Tuesday, August 26, 2008

August 20-27, 2008: Five Key Indigenous Peoples Issues

Five Important Indigenous People's Issues for the Weeks of August 20 - August 27, 2008

Naga Indigenous View On UN Declaration

I am extremely happy to be allowed opportunity such as this, to share the indigenous peoples’ common aspiration and to update our shared struggle in our search for recognition and just peace. The united Nations’ declaration on the indigenous peoples’ rights to self determination should be a realization of the necessity to address, through actions, the extreme conditions the indigenous peoples throughout, are under today.

The natives of the world are being subdued and marginalized within adverse boundaries arranged by the whims of more powerful peoples without the will of the indigenous peoples.

In case of my people, the Naga people, we have political merit as well as uncorrupt history of our own, having endured most trying times in order to protect our national identity against enormous Indian military campaigns ever since the Naga people had refused to take part in the Indian Union.

Ours is an issue of a “separate national identity” and not one of a mere part of Indian Union within seemingly a secular domain of “unity in diversity”. Read more on the Naga view on the UN Declaration here....

Guatemala Formally Recognizes Its Indigenous People

In a groundbreaking move toward national reconciliation and unity among its peoples, the Guatemalan government has formally recognized the Maya and other native cultures in this Central American nation, granting them an official government seat to represent their rights and interests. 13th generation Maya Kiche spiritual leader and head of the National Mayan Council of Elders of Guatemala, Don Alejandro Cirilo Perez Oxlaj, has been chosen by Guatemalan President Alvaro Colom Caballeros as the Ambassador Extraordinary Itinerant of the Council of Indigenous Peoples of Guatemala.

The Ceremony

On Saturday, August 9, 2008, Grandfather Cirilo as Don Alejandro is affectionately known, was formally inaugurated in his new role as Ambassador by President Colom. The date was chosen to coincide with and commemorate the Day of Indigenous People of the World, instituted by the United Nations in 1994. Attended by close to 2,000 people, the event marked an unprecedented step by a head of state to recognize the rights of all of its people and work toward full solidarity and collaboration with and among them.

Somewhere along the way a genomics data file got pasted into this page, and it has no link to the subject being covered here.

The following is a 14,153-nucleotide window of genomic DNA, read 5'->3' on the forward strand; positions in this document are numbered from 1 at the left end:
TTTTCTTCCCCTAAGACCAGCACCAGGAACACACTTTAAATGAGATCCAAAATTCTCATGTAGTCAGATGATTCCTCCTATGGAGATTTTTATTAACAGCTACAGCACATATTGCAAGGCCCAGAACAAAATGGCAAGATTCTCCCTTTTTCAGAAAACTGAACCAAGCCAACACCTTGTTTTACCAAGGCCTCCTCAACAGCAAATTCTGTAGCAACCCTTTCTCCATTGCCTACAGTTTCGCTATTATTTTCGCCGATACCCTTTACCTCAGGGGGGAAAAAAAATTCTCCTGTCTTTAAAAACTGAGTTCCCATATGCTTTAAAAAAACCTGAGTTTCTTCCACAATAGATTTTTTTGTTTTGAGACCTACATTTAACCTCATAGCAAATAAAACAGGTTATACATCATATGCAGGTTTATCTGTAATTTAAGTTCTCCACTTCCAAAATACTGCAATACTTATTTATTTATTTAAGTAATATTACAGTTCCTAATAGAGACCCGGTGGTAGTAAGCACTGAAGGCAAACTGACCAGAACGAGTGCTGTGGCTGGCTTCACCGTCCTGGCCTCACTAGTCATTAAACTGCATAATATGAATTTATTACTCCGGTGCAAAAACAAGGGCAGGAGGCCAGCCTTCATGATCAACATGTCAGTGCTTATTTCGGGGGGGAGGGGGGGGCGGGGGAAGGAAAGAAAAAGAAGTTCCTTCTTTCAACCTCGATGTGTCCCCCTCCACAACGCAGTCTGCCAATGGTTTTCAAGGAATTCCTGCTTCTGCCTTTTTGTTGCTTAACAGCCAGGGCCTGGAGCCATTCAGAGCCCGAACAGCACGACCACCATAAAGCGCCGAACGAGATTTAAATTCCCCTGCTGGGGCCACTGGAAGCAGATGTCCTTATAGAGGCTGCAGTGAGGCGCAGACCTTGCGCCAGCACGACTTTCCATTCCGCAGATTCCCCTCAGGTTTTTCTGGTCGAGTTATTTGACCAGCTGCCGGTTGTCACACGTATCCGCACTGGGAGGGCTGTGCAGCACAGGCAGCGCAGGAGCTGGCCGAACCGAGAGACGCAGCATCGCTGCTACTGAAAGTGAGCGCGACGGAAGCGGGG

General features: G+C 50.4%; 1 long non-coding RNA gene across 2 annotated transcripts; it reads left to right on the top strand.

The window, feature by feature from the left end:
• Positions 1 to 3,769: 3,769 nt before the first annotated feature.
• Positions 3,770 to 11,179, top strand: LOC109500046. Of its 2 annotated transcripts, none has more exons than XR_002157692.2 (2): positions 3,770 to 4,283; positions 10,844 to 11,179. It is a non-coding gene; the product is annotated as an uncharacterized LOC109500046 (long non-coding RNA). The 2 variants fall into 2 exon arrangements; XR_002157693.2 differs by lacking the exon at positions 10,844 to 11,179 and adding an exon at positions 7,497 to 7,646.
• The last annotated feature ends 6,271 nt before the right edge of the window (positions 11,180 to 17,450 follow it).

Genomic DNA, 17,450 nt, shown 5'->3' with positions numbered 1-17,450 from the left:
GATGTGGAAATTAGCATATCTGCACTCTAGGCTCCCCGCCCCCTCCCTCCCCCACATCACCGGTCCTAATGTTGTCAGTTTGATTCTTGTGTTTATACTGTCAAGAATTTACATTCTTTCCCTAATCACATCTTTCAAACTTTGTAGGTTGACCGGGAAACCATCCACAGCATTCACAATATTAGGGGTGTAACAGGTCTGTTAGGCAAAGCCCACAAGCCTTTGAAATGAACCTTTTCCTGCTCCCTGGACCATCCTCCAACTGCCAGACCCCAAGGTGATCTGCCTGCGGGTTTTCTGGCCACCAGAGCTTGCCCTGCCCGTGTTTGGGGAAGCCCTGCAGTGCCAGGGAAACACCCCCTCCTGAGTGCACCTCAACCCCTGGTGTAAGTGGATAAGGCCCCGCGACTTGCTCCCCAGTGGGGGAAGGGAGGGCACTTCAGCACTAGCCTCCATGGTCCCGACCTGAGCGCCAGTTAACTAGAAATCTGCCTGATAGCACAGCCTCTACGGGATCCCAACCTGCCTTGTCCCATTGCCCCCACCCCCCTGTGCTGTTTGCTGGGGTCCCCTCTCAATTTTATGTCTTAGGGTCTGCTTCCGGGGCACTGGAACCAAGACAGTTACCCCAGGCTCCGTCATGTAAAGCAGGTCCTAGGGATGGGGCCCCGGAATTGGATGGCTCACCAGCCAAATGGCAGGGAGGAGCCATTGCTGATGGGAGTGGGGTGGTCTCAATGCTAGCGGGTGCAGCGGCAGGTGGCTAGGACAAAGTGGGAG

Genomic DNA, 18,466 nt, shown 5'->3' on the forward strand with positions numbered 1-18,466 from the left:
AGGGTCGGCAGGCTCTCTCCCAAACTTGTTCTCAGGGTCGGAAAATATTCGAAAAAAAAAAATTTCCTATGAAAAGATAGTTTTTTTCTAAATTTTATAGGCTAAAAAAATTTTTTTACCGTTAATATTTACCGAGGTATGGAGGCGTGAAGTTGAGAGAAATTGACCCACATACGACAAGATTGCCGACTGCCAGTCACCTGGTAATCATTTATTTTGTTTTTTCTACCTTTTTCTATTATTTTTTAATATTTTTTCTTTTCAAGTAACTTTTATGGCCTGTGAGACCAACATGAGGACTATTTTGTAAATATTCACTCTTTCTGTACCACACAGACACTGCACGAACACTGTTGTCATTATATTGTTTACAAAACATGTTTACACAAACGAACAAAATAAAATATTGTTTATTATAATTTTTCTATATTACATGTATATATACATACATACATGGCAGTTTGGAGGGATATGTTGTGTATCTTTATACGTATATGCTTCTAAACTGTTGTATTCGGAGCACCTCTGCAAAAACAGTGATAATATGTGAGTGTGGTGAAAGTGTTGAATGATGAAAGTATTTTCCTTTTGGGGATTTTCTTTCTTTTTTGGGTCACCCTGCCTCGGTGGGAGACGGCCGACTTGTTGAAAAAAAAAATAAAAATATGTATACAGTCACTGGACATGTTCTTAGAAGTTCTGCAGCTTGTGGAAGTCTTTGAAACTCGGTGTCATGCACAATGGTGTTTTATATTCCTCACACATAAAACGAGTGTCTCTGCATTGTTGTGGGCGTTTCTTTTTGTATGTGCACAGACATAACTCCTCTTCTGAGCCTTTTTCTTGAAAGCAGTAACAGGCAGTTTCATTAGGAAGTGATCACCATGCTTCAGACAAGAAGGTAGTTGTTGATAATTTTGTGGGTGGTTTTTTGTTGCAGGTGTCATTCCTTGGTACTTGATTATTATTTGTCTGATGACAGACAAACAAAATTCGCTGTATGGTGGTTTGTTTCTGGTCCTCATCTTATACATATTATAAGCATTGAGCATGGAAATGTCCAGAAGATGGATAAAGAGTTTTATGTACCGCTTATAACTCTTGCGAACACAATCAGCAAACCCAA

Inauguration ceremonies began at sunrise on August 9 at the site of an ancient Mayan temple in Guatemala City, where the attending Elders led a traditional fire ceremony in front of 250 indigenous people, mostly from Guatemala. The ceremonies then moved on to the National Palace, the former seat of Guatemala's government and the building that marks the precise center of Guatemala. A chorus of indigenous children from San Juan Sacatepequez greeted the attendees. The formal act of bestowing Grandfather Cirilo with the title of Ambassador was accompanied by speeches by President Alvaro Colom and other luminaries. The day concluded with traditional Mayan dances and a marimba concert. Read more about Guatemala's recognition of its indigenous peoples here....

Peru Moves To End Amazon Protests

Peru has declared a state of emergency in jungle areas where indigenous groups are blocking oil and gas installations in protest at a new land sale law.

The government said violent acts by protesters had put security at risk.

The measure allows the authorities to send in troops and bans public gatherings for 30 days.